named Johnny Forbes. He was just 19 and our boys liked him im­me­di­ately. ‘You will never for­get where you took your first breath un­der wa­ter,’ he told the group. The other six stu­dents in­cluded moth­ers and daugh­ters, fa­thers and sons. It was heart-warm­ing to see how they would all help one an­other in the chal­leng­ing days that fol­lowed and the bonds that would be forged. The suc­cess of this course for our boys was the re­la­tion­ship they de­vel­oped with the fun-lov­ing, young in­struc­tors, who joked and teased but al­ways stressed the se­ri­ous­ness of safety and dis­ci­pline. Johnny in­sisted that ev­ery time the boys didn’t clean their O-rings, they had to buy him a milk­shake. PADI has a very or­gan­ised and in­ter­est­ing cur­ricu­lum which in­cludes videos, lec­tures, pool ses­sions and open­wa­ter dives. The learn­ing is re­in­forced with mul­ti­ple-choice ques­tions and stu­dents need 75 per cent and above to pass. There is a lot to cover and classes some­times run un­til late. ‘All the im­por­tant stuff that I learnt, ex­cept signs, was in the pool,’ re­flected Liam as he emerged late one af­ter­noon from the wa­ter. ‘The lec­tures were nec­es­sary but not as im­por­tant as the con­fined wa­ter dives. We learnt how to gear up, how to buddy breathe, about buoy­ancy, be­ing aero­dy­namic, what to do in life-threat­en­ing sit­u­a­tions. Also very im­por­tant things like stay­ing away from the pro­pel­ler, even if it’s ob­vi­ous.’ I have my div­ing qual­i­fi­ca­tions and fig­ured that the best way to help the dive masters teach the boys was to stay right out of it and pro­vide moral sup­port where needed. On the third day, they set off to Two Mile Reef for their first open-wa­ter dive, and I waited anx­iously on the shore to hear how they had got­ten on. An hour later they were back with smiles as wide and bright as the beach. ‘It felt like a life­time ex­pe­ri­ence,’ said Dane. ‘I was a bit wor­ried about be­ing sick but it was fine. It’s amaz­ing how tame fish are when you are un­der­wa­ter. They brushed against us. They re­ally did not care about us.’ ‘It felt dif­fer­ent and amaz­ing,’ said Liam. ‘I’ve al­ways loved fish­ing but see­ing them un­der­wa­ter do­ing their own thing is bet­ter than see­ing them on the rocks.’ We cel­e­brated with Johnny and the rest of the group at the nearby Mseni Lodge with prego rolls and choco­late brown­ies. It is a spot in Sodwana with a view of the sea, and a short walk leads to a pri­vate and se­cure beach which was one of the most spec­tac­u­lar I have seen any­where. Al­though I have done hun­dreds of dives my­self, I was cel­e­brat­ing the re­silience that the boys had shown and their new-found pas­sion for the un­der­wa­ter world that I love. I watched them grow in con­fi­dence with this new skill and was so proud to be able to go on my first dive with them and share their excitement. Now I am plan­ning trips to the Mal­dives, the wrecks of the Red Sea and other ex­cit­ing places. And be­ing a new ‘div­ing fam­ily’, we hope to be back at Coral Divers too, and Sodwana tjop-tjop. Af­ter all, as Johnny said, you re­ally never for­get where you took your first breath un­der­wa­ter.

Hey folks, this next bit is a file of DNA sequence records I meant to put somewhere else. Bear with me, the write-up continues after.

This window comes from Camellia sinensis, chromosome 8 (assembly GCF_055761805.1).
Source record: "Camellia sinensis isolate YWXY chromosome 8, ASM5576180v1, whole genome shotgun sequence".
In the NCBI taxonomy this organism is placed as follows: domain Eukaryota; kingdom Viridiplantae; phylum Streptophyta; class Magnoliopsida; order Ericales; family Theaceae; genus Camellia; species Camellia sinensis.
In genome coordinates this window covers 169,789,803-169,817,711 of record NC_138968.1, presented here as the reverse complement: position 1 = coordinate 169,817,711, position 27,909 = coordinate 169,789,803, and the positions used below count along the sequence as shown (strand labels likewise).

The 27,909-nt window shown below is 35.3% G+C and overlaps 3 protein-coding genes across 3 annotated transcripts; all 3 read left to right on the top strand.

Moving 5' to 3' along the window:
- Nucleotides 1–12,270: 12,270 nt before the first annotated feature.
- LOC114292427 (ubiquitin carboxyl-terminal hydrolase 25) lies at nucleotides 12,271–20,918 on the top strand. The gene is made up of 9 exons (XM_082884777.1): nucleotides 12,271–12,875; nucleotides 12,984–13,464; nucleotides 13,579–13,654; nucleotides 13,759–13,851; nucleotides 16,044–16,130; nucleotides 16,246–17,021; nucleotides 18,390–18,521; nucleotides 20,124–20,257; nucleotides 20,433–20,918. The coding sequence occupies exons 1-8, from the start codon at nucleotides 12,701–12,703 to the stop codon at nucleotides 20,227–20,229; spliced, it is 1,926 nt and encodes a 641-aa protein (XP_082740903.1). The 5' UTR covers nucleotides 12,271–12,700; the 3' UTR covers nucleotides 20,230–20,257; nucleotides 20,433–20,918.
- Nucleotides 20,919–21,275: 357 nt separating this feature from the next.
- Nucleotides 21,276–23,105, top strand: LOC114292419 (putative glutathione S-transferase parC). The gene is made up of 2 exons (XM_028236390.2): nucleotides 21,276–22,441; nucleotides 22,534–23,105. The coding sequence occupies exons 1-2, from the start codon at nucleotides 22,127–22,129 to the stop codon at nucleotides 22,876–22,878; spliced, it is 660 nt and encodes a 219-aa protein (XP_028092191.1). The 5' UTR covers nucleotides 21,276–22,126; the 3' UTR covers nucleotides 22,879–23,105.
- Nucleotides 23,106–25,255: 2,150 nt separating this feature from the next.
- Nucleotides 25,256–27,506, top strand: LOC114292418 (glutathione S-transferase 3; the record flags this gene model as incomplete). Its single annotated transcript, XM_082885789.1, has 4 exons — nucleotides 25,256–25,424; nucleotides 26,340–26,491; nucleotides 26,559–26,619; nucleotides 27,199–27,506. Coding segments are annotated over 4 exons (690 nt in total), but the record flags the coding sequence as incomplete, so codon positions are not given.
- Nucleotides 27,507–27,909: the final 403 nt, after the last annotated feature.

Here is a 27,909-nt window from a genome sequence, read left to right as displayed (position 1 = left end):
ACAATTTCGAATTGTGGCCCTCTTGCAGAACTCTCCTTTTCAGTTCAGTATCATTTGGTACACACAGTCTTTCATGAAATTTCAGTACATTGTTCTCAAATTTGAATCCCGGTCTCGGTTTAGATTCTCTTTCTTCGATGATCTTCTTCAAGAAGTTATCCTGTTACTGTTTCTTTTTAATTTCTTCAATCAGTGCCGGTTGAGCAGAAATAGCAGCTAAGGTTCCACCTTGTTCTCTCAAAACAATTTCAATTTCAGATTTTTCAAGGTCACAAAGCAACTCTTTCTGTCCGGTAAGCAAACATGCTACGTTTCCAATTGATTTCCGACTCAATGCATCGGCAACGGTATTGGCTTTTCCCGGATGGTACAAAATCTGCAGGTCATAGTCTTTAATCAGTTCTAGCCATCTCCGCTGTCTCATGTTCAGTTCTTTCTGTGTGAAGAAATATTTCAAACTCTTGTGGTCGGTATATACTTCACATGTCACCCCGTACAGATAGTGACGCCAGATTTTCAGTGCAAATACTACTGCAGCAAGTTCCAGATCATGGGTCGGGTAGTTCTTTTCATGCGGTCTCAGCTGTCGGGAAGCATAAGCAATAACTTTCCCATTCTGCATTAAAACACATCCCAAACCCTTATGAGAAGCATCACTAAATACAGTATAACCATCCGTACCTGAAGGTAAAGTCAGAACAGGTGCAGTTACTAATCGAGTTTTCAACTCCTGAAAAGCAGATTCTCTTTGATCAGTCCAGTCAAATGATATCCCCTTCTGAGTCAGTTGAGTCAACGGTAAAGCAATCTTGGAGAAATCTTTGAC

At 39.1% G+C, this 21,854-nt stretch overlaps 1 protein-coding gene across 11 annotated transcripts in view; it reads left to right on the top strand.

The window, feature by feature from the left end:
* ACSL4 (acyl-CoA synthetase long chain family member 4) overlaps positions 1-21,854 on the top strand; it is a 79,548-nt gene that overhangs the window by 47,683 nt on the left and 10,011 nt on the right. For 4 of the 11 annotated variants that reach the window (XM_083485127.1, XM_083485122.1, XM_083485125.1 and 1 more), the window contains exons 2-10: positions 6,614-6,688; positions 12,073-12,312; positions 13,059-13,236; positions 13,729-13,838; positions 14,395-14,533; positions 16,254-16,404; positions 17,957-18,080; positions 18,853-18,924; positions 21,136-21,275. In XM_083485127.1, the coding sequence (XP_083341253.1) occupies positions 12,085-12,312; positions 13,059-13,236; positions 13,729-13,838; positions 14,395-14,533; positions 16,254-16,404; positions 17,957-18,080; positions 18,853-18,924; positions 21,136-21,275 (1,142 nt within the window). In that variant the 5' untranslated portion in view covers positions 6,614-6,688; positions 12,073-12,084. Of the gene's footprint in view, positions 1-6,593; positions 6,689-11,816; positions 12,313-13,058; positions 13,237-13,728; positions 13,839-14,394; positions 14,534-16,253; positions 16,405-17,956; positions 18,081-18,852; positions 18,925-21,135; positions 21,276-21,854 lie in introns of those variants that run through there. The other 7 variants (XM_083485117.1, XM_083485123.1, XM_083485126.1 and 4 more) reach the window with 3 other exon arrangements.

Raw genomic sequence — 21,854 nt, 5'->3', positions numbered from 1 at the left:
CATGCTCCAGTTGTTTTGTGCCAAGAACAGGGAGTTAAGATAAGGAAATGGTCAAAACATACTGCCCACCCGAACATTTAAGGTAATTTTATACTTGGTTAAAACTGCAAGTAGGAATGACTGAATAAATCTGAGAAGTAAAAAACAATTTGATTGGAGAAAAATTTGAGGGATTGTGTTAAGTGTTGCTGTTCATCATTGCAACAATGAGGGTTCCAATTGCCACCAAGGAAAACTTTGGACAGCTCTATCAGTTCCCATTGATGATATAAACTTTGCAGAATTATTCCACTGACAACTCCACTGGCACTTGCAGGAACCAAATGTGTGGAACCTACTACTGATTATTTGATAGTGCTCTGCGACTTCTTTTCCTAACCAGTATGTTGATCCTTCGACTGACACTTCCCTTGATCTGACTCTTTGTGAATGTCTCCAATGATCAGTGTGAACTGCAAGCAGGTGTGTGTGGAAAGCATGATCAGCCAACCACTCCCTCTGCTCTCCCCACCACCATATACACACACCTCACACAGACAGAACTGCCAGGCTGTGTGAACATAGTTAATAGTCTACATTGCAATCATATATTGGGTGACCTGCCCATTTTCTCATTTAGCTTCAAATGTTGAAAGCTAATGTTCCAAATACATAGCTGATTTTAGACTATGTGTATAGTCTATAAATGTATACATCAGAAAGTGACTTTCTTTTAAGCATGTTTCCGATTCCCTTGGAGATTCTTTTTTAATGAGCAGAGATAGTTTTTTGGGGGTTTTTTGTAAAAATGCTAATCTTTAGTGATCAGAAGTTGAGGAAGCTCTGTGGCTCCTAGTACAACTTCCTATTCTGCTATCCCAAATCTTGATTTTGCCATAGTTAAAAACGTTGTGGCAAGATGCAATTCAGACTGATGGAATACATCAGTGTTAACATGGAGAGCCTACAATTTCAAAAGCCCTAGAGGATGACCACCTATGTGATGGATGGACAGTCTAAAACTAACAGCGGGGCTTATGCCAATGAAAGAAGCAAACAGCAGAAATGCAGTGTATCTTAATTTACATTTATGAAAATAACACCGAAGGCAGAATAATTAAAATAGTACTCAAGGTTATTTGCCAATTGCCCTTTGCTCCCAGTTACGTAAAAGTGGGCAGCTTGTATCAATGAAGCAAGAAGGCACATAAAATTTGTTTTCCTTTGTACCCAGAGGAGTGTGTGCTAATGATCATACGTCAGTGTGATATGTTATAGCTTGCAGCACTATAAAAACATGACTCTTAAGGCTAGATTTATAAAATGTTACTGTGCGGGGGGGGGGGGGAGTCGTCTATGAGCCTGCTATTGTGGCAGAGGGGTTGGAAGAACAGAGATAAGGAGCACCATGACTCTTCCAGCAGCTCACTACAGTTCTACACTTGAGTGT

‘I’ve al­ways loved fish­ing, but see­ing them un­der­wa­ter do­ing their own thing is bet­ter than see­ing them on the rocks’

Coral Divers’ cab­ins and fa­cil­i­ties are tucked into the forest at Sodwana Bay Na­ture Re­serve.

ABOVE Sodwana’s Jes­sop Point shel­ters the bay for easy ac­cess to the reefs by boat. RIGHT Stu­dent divers at a pool ses­sion.

Newspapers in English

Newspapers from South Africa

© PressReader. All rights reserved.